by Carol Buie-Jackson, Birdhouse on the Greenway ~
If you listen carefully first thing in the morning, you may notice something a little different these days. Instead of the cacophony of songs that we normally hear on spring mornings, August can be eerily quiet. There’s nothing to worry about; we are just entering a quiet time of year for birds.
The reason is pretty simple. Mating is over for the season, territories aren’t being fought over quite as ferociously as earlier in the year, and it’s still a few weeks before migration begins, so there’s not a whole lot to sing–or to crow–about.
Bird activity at the feeders, however, has not slowed down. Our feeders are still as busy as ever and very entertaining, but the birds aren’t as vocal right now.
Continue to feed the birds as you normally would, but don’t keep a large amount on hand. The traffic at your feeders will slow down during the coming fall months, so you don’t want to have a lot of seed in storage that might go stale, or worse, attract those pantry moths.
Fall is just around the corner, so these hot temps won’t last much longer, but right now it’s HOT and the high temps coupled with little rain are taking a toll on the birds and other wildlife.
All wildlife need water for hydration and for hygiene. Matted fur or dirty feathers will not allow the animals to adequately regulate their body temperature, so access to clean water is critical. A birdbath or even a small bowl on the ground will provide the birds and other wildlife an opportunity to get a fresh drink of water and enjoy a bath.
Misters and drippers are great too because they use just a little water but provide a steady source of clean and fresh water during these hot days. Even a sprinkler set up on the lawn can be a great source of water. Make sure you watch closely to see the hummingbirds fly through the spray.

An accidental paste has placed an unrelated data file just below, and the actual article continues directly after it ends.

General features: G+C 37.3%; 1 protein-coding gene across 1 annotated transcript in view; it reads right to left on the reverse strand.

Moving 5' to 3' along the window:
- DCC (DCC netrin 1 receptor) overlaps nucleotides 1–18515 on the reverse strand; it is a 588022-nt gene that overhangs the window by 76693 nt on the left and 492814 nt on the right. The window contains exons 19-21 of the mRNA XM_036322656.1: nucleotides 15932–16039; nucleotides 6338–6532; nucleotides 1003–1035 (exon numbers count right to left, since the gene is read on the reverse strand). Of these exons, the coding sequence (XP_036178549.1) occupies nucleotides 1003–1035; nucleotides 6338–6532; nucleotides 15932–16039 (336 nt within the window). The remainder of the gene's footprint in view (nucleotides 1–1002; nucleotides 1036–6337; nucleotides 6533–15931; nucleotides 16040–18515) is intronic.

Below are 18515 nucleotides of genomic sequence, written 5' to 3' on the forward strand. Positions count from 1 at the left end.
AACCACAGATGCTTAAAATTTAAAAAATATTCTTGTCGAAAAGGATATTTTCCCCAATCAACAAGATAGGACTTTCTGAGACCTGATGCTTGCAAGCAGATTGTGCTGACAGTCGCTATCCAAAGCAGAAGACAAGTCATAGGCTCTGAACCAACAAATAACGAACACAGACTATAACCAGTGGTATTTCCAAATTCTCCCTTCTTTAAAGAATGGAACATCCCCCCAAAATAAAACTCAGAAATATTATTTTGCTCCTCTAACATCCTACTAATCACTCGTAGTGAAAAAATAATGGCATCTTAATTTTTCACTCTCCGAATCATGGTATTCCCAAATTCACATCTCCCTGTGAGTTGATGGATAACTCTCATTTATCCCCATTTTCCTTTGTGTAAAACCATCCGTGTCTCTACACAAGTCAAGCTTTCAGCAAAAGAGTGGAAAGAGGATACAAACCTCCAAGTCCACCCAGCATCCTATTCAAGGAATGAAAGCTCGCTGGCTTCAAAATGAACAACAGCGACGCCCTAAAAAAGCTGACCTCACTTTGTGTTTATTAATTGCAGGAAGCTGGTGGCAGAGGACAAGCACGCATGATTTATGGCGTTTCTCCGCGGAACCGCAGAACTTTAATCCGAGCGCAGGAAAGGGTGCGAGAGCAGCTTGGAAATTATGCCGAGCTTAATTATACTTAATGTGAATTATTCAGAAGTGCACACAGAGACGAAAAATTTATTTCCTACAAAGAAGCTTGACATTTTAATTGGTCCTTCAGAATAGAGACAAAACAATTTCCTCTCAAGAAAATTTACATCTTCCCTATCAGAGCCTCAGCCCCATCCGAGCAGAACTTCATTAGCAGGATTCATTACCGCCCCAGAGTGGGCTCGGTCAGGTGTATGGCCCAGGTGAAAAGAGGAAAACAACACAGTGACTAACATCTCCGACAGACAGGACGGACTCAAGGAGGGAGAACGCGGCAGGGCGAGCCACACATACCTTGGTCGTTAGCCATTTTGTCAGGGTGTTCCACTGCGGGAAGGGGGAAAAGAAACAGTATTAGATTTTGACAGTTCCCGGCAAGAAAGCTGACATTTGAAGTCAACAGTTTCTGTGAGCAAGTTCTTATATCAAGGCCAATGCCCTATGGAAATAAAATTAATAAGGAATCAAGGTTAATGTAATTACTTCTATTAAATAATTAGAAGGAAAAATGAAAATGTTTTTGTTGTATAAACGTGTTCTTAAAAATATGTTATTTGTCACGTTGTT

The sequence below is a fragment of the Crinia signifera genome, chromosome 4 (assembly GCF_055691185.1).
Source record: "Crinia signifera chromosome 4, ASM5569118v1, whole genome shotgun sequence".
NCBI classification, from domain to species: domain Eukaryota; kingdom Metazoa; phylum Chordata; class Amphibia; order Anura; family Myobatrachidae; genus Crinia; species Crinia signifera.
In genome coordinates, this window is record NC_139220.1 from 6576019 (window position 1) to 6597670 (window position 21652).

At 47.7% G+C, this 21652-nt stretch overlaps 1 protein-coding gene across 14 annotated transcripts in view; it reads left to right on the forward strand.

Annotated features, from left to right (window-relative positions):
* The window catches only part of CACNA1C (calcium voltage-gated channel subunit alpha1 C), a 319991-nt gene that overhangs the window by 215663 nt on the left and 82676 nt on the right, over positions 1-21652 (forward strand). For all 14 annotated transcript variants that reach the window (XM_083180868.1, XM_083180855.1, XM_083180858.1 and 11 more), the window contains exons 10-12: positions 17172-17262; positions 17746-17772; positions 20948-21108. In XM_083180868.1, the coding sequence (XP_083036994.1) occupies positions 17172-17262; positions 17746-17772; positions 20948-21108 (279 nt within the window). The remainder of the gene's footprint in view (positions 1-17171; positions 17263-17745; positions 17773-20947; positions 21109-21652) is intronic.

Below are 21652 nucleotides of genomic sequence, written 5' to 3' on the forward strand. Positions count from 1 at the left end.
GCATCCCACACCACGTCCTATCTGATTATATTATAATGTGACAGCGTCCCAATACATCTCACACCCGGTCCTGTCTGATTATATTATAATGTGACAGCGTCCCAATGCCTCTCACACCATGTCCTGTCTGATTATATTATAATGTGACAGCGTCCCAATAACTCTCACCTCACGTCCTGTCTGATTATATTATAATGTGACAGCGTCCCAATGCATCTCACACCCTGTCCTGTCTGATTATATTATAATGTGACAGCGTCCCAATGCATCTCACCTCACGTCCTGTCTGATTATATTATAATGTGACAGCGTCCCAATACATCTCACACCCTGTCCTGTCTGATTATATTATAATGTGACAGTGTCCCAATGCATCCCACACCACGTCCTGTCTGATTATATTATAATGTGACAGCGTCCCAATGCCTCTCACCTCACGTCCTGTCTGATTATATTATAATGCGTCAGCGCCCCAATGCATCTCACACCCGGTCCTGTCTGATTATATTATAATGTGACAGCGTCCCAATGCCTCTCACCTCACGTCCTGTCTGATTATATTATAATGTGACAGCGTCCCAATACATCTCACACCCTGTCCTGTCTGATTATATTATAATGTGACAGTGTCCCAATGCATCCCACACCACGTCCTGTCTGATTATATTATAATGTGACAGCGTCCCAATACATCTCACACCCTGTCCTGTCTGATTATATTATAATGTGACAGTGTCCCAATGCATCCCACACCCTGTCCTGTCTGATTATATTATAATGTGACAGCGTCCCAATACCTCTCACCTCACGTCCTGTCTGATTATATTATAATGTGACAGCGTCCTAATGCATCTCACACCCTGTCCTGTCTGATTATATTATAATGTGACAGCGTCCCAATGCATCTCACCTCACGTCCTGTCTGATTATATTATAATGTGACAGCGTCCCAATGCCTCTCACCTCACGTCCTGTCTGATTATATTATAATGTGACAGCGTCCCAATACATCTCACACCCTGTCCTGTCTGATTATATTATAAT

We’re hearing complaints about squirrels, bees, and raccoons enjoying your hummingbird feeders as much as your hummers are.
You may not be able to stop the behavior completely, but chances are they are looking for water more than for nectar. Making plain water available might help alleviate this pesky issue.
Provide small, shallow dishes in the garden to give these critters an alternative to your hummingbird feeders. Remember to change the water at least every other day so that mosquitoes don’t become a problem. Hopefully, the other critters will quench their thirst and leave your hummingbird feeders alone.
One thing for sure: All the wildlife will appreciate the access to fresh water!
Around this time of year, we get calls from people wondering about the strange, black-headed-red-bird at their feeders
These whacky looking birds are actually cardinals who are molting. Molting–losing and replacing feathers–occurs due to hormonal changes. With the cardinals, it seems to happen each year as mating season is drawing to a close.
Most of these birds lose and gain feathers a little at a time and you can’t even tell it is happening, but every now and then a bird will lose all its feathers in a concentrated area at the same time and we are left with some strange looking creatures!
Don’t worry, in almost all but the rarest of cases, the feathers will grow back, and those strange looking birds will be hiding under feathers until this time next year.
About the author: Bird House on the Greenway on Rea Road and Wildology at Waverly are owned and operated by Carol Buie-Jackson and Jay Jackson. Both have been avid birders and wildlife enthusiasts for more than 30 years and are more than willing to share what they know about the local birding community. You can contact Carol at firstname.lastname@example.org.
Title photo courtesy of Andrea Reiman; Baby raccoon photo by Anna Salisbury; Molting cardinal photo courtesy of Missouri Department of Conservation.